- Japan seems to be executing the ultimate Hail Mary. They’ve decided to sac the Yen in a last-ditch effort to bolster the economy. I have my doubts, though, given lingering structural issues. One positive, however, is that pension rule changes will likely add a massive tailwind to global equities (mostly the US). Will also cause continued pressure on JPY.
Now that the most recent “correction” is over, I’ve decided to reassess many of the strategies / themes I’ve followed. I’ve decided on the following:
Neutral Rates – Europe and China will be exporting capital / deflation. US, however, will be strong. We might see the end of QE, but the path of rate increases will be slow.
Yellen Straddle – Taper be damned… It’s pretty clear that the central banks of the world are here to jawbone (or, in extreme cases action) stability. Not just economic stability, mind you, but also asset stability. The Yellens, Draghis, and Zhous will be replicating a short-straddle position accordingly.
Some people have been talking about the “Last Great Bubble” (belief in the Central Banks). Perhaps it’s true, but it’s not something to worry about in the short-term. Globally, the political willpower is there to bolster the economies of the world. The bubble will only burst when we receive a negative shock so large that we don’t have the political willpower to act.
Long Beta – We are in an era of low volatility (aside from potential spikes) and moderate earnings growth. Multiples will likely stay inflated for some time, making slightly levered beta a decent Sharpe proposition.
Long Activism – We continue to have cheap debt and share buy backs. The activists have become more vocal and powerful over the last year. I bet along with them.
Long IQ – Where would the best and brightest of Harvard, MIT, etc. go? Software AI are highly levered, and the returns on raw intelligence will be high for the next decade. I don’t believe the intelligence premium is recognized properly (I might have to test this at some point using scraped LinkedIn data).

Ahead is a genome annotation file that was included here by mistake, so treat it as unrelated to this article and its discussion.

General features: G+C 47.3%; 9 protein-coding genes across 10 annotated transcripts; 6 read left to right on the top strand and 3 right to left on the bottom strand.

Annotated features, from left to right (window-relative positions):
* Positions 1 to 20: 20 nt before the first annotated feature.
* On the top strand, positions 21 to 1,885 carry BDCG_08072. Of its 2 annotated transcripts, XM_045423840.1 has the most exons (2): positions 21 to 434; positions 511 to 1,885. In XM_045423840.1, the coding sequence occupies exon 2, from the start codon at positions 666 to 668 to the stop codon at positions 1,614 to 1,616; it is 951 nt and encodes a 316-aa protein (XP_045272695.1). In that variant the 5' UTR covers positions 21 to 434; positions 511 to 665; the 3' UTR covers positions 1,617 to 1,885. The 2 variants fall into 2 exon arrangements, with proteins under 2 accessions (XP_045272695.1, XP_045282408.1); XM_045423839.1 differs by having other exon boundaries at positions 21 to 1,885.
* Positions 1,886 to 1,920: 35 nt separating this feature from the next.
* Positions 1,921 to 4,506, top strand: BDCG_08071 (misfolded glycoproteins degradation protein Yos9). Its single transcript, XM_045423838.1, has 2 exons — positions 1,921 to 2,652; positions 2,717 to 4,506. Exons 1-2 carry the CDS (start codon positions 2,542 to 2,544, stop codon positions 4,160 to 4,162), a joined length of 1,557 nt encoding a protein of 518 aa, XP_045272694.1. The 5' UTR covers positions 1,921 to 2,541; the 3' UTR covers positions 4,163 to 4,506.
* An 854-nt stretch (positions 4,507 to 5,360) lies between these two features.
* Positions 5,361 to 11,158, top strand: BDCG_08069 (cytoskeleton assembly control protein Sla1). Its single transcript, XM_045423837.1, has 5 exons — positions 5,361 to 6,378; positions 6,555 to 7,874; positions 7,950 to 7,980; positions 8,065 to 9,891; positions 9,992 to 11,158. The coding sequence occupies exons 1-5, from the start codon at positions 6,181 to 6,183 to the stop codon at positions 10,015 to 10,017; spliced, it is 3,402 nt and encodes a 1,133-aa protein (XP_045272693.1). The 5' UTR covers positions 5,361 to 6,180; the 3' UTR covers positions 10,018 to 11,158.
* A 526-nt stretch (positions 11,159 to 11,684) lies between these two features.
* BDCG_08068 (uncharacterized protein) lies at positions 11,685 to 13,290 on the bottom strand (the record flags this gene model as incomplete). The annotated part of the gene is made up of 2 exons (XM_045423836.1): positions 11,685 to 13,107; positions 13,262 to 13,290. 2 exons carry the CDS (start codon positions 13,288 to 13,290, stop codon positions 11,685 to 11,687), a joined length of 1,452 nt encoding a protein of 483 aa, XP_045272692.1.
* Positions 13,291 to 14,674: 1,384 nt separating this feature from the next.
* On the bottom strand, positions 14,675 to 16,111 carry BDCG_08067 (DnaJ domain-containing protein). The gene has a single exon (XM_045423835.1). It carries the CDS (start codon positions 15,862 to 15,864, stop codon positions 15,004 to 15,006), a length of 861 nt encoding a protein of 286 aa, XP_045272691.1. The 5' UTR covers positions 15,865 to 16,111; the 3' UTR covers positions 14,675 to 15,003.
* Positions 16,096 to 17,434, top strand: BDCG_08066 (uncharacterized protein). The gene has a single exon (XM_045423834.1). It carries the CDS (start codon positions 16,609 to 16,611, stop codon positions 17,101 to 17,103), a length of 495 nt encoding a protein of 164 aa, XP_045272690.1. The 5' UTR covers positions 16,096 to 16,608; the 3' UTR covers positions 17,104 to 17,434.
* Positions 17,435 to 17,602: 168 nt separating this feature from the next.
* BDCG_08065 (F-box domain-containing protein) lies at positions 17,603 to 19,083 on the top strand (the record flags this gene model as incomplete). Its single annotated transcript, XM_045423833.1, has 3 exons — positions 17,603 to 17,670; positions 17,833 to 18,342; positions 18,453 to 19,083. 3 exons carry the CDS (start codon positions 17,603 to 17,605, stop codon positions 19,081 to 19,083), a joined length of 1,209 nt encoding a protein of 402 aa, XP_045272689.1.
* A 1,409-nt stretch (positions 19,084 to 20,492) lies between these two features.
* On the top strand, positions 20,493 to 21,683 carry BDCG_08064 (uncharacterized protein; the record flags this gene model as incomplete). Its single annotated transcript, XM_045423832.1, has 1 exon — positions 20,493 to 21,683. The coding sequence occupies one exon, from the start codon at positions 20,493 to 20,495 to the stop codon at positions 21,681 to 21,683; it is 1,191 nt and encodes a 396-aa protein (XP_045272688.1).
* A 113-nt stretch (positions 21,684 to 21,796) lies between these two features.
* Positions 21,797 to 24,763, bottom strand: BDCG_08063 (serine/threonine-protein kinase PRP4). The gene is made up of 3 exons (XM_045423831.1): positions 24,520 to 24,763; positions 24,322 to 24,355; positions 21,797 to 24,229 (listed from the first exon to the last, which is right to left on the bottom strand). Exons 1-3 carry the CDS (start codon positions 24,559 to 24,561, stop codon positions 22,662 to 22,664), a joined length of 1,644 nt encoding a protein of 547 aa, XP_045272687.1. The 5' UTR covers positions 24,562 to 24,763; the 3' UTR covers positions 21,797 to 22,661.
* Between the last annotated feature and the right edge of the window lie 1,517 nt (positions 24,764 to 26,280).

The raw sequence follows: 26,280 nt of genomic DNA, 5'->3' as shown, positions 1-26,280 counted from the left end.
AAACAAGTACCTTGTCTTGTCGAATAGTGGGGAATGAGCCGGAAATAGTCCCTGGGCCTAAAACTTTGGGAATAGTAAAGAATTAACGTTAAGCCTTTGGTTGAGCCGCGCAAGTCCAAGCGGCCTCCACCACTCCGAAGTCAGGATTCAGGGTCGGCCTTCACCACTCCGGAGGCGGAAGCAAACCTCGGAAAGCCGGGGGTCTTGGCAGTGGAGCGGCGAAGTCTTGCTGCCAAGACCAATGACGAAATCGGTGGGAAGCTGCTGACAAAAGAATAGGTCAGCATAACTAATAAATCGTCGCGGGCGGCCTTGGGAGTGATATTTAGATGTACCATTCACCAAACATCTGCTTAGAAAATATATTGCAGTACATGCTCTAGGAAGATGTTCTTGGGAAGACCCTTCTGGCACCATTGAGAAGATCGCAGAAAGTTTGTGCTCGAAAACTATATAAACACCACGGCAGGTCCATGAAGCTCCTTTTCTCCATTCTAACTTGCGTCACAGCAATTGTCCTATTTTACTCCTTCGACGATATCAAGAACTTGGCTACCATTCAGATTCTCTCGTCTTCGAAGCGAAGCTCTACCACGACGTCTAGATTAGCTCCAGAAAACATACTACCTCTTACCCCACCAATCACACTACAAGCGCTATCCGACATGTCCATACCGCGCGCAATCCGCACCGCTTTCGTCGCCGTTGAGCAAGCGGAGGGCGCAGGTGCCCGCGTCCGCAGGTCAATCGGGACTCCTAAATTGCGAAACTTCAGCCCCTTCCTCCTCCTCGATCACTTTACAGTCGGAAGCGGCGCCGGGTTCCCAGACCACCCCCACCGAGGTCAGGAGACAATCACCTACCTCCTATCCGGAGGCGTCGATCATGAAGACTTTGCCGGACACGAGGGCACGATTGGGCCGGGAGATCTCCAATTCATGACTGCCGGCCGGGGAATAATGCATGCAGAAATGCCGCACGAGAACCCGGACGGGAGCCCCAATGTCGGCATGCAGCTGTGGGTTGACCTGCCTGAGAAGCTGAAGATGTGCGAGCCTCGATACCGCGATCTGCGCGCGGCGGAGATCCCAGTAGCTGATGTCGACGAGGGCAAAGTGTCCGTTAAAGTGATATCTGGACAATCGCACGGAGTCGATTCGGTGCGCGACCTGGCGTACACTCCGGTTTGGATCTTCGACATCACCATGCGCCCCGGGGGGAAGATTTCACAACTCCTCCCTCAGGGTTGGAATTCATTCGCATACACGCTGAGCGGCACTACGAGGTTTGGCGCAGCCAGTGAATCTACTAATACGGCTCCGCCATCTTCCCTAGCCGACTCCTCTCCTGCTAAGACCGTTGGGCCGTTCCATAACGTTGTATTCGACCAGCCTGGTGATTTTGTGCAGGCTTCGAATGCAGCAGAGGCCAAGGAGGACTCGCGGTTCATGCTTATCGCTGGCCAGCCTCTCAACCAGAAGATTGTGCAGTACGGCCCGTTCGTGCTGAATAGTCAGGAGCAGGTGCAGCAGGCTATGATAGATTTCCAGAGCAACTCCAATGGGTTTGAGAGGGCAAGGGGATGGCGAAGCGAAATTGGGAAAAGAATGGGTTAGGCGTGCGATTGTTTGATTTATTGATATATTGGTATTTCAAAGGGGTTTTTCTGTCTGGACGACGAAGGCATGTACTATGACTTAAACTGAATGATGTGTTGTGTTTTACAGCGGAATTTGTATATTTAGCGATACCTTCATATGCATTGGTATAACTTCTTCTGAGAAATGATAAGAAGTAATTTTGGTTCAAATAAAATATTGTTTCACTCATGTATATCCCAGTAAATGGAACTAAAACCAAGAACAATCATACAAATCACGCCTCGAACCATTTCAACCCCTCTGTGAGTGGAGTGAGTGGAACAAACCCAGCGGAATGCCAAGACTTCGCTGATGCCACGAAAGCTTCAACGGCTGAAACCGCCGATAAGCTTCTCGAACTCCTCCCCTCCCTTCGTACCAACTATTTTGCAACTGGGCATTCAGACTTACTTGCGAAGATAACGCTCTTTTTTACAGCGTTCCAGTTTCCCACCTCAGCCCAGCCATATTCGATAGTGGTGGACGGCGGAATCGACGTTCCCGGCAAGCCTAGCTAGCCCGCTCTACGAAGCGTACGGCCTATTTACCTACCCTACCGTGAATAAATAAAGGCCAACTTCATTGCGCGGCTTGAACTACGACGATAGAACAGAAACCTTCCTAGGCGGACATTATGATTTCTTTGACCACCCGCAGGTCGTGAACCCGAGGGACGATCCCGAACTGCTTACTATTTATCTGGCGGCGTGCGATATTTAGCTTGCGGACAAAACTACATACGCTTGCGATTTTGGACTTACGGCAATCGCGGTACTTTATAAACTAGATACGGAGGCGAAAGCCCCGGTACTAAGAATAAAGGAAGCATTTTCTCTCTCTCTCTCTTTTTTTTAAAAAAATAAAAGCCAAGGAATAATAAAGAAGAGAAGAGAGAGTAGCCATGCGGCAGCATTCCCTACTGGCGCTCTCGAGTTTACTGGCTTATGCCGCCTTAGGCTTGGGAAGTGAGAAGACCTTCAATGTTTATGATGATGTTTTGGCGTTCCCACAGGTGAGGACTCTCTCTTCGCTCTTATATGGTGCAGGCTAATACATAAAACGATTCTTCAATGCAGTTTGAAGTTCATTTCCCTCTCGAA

Short Rates – Given negative carry, I don’t believe following the Goldman strategy is the way to go – especially since the world around us is slowing down. The risk/reward just isn’t there.
Long Growth – The easy money has been made in growth. Earnings growth will be more consistent/stabilized. The long growth names might be more priced to perfection at this point than we believe (ex: NFLX, AMZN). I don’t have a sense of where they should be valued at this point, so I will stay away.
Current portfolio positioning (ratios based off of my ES Delta). Yes, I got mildly spanked by AMZN post-close.
I’ve read numerous articles attempting to use the VIX (or a normalized VIX) as an indicator of market bottoms. In fact, CNN introduces it as the first factor in their “Fear and Greed” index. But instead of forecasting and prediction, perhaps we should be looking at it in a different way…
More risk should be compensated by more reward. VIX (which is constructed using the near and next-term options) does a fairly decent job of predicting forward volatility (top right). However, we don’t see a similar pattern in returns (especially in the 18-25 buckets). In fact, the forward returns drop in the 18-25 bucket. This is the case even when removing the 2008 financial crisis from the data set.
1) When things get bad and uncertain, they’re liable to get more bad and uncertain (dumping positions is a valid play).
2) Market participants (in general) are more long than short. Given some level of leverage, higher volatility -> higher required portfolio margin -> more selling. By the time we get to > 25 (~1.6% moves / day), all the speculators have already been shaken out (hence, why the risk/reward normalizes).
3) I’m fooled by randomness (especially given the market crashes in the last decade) and the risk/return is actually consistent across vol buckets.
4) I’m fooled by bad math and faulty statistics.
* Includes ~ 14 years of data, starting in 1/1/1990 (the back-filled VIX data).
* I haven’t looked at it 2nd order (ie, changes in VIX), but something I want to explore.